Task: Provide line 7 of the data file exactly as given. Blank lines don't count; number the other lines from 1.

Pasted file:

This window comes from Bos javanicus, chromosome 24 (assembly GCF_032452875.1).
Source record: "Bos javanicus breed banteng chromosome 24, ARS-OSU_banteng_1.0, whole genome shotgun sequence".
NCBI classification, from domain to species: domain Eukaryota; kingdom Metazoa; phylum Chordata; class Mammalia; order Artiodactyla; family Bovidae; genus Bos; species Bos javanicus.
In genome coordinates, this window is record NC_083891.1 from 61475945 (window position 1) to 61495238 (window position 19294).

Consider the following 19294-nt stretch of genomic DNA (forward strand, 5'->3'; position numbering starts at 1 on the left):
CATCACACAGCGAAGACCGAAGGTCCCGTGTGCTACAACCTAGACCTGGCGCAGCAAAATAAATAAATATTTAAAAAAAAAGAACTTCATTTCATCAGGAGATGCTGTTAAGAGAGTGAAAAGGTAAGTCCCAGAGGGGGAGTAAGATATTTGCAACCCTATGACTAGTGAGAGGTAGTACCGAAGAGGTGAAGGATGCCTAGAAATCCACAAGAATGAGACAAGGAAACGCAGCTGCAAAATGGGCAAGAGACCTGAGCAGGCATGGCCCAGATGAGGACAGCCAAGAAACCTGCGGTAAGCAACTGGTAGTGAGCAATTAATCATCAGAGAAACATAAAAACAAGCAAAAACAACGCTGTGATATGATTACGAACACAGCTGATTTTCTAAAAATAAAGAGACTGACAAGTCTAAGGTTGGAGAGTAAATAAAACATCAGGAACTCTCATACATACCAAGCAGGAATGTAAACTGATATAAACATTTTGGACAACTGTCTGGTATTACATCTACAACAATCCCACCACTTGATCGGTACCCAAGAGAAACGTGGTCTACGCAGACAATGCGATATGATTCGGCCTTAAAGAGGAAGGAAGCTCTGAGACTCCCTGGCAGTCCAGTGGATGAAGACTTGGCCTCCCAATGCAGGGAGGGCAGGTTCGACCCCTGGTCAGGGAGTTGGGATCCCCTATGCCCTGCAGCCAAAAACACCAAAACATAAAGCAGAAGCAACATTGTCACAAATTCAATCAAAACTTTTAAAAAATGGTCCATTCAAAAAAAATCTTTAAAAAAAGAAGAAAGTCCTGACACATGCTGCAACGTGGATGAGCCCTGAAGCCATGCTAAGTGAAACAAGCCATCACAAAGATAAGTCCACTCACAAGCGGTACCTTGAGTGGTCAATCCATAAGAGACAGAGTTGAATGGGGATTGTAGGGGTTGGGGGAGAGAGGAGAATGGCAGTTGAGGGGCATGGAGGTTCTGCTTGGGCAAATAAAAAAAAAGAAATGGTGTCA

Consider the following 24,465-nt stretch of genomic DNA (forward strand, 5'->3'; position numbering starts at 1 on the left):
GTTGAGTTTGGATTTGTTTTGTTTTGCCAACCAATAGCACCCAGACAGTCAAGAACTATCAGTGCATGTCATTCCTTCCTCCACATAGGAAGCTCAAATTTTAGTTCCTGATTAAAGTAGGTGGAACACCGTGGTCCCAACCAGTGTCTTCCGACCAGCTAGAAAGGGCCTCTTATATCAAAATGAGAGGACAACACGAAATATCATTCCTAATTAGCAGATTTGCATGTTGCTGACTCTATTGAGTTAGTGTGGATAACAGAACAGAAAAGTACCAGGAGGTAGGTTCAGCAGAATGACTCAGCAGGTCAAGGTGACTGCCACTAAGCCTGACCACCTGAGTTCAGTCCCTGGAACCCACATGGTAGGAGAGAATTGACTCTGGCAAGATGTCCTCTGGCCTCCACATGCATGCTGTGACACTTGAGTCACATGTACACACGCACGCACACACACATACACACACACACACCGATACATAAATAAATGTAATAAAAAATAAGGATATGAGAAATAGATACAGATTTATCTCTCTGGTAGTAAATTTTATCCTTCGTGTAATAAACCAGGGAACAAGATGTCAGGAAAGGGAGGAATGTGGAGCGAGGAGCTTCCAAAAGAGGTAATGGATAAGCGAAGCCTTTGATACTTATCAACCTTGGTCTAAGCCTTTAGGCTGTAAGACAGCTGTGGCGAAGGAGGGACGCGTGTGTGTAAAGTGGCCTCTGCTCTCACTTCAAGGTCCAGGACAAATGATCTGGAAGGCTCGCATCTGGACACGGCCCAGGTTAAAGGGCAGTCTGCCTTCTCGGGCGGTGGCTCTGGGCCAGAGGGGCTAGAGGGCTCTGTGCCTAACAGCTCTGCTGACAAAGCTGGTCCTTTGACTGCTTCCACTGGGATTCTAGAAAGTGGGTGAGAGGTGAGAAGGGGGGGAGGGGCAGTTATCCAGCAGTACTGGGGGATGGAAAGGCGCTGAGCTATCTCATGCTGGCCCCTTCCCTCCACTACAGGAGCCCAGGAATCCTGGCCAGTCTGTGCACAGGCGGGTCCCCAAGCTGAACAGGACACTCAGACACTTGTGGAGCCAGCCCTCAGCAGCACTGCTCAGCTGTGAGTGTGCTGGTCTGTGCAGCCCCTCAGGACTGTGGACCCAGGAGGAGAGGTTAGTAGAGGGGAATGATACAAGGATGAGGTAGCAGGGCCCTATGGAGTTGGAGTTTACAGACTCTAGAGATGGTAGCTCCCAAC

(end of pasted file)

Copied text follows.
Consider the following 24,465-nt stretch of genomic DNA (forward strand, 5'->3'; position numbering starts at 1 on the left):